First job is to ensure that the background is evenly lit, with no spill onto the subject. Evenness and correct exposure is very important to get a good quality result. The green should be around 50IRE-55IRE on a waveform monitor: 01 bgd lit, no light on subject Here, the Waveform Monitor shows the green background nudging towards the 60IRE line, but the key feature is that it’s flat (evenly lit) and the line is thin (not much variance from top to bottom).chromakey_wfm Next up, I used a daylight dichroic filter in my Dedo DLH4 backlight to give a cool effect, befitting a white background. Not too much to burn it out, just enough to ‘lift and separate’: 02 add backlight I didn’t feel that was enough, so I moved it a foot or so to the camera’s right. This made it more of a 3/4 back or ‘kicker’, catching Alex’s cheek. 03 move to threequarter back or kick Next, I added a very soft fill. It needed to be more of a ‘wash’ of light and something that could be carefully balanced with the key to provide the right level of ‘ambient’ lighting for a light background. If the fill were low, it would produce a high contrast look better suited to a dark background. We’re shooting for white, so another Dedo DLH4 was beamed into a big white reflector: 04 add fill Finally, I used a soft key – a small Dedo softbox with egg-crate – above head height. I really don’t like taking the key down to eye level as it looks unnatural. I don’t go too high, otherwise we lose the ‘tings’ in the eyes – the reflection of the light source in the iris that makes the interviewee look ‘alive’. 05 add soft key Once in Final Cut Pro X, it’s basically a case of dropping the Keyer plug-in onto the clip. I’ve nudged up the light wrap to create a little false flare around the edges, which introduces another little problem but really helps sell the shot. I’ve reframed accordingly. 06 final key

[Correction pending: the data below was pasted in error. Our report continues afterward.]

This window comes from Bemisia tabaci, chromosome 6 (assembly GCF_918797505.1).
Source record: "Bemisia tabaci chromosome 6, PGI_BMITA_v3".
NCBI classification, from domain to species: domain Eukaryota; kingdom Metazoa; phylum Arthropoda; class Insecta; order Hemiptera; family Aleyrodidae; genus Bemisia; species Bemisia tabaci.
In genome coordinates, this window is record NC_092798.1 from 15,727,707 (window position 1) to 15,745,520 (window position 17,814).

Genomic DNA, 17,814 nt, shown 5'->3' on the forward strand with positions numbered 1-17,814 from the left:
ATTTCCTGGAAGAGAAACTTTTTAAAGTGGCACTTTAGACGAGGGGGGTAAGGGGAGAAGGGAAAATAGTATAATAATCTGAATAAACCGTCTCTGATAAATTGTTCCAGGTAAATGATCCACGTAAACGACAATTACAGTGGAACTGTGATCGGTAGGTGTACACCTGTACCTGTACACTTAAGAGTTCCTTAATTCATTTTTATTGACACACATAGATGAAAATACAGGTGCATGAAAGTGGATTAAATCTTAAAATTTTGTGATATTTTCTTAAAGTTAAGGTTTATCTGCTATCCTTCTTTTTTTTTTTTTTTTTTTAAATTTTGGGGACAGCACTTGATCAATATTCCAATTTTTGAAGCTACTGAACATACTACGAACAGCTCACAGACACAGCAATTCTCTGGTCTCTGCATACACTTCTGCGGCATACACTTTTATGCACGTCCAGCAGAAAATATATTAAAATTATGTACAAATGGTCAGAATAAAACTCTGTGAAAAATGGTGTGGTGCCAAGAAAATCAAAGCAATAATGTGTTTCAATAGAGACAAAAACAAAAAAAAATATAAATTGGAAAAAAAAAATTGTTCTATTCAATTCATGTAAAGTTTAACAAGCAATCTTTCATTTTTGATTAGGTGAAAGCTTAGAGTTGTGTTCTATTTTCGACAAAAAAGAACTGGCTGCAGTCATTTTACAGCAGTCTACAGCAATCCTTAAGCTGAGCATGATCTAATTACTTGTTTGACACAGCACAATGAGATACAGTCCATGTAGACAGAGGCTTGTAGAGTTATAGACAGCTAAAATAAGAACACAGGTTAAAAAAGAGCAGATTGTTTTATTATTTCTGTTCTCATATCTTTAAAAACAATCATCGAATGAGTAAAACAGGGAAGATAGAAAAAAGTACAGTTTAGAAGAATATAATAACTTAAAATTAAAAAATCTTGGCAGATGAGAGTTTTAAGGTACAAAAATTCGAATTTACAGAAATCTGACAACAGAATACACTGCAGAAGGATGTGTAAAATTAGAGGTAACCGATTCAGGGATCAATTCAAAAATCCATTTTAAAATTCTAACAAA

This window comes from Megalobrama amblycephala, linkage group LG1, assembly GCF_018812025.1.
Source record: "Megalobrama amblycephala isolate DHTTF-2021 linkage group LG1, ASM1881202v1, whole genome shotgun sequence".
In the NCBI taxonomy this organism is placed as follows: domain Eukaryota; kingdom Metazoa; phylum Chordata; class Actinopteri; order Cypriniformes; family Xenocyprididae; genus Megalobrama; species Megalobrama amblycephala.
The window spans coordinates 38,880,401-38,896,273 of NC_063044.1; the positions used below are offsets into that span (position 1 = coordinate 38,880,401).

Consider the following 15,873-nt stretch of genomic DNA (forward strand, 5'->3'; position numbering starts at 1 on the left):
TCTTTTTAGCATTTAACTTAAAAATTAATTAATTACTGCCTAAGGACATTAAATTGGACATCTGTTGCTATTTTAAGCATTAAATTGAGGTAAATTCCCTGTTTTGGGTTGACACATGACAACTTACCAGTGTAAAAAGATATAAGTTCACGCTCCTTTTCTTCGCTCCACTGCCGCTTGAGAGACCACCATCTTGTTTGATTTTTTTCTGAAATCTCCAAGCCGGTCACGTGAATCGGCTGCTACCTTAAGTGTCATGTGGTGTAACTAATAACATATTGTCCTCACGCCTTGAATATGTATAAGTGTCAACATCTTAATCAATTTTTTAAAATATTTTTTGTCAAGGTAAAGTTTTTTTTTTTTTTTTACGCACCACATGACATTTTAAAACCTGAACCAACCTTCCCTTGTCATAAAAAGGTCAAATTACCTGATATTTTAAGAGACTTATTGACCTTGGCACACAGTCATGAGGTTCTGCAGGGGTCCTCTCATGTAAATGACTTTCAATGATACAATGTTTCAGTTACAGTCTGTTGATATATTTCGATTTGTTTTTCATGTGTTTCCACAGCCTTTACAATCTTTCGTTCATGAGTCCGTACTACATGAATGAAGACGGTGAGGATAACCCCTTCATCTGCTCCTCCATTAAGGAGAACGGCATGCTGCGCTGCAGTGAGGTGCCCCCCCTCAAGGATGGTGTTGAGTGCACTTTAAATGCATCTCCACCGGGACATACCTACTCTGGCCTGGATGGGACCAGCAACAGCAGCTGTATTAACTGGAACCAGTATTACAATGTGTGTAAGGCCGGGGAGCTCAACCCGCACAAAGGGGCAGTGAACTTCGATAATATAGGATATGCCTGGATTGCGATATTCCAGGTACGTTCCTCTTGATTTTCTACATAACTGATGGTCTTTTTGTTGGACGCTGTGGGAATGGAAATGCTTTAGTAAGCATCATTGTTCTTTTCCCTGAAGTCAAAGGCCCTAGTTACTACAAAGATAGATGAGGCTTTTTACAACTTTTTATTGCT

Conclusion: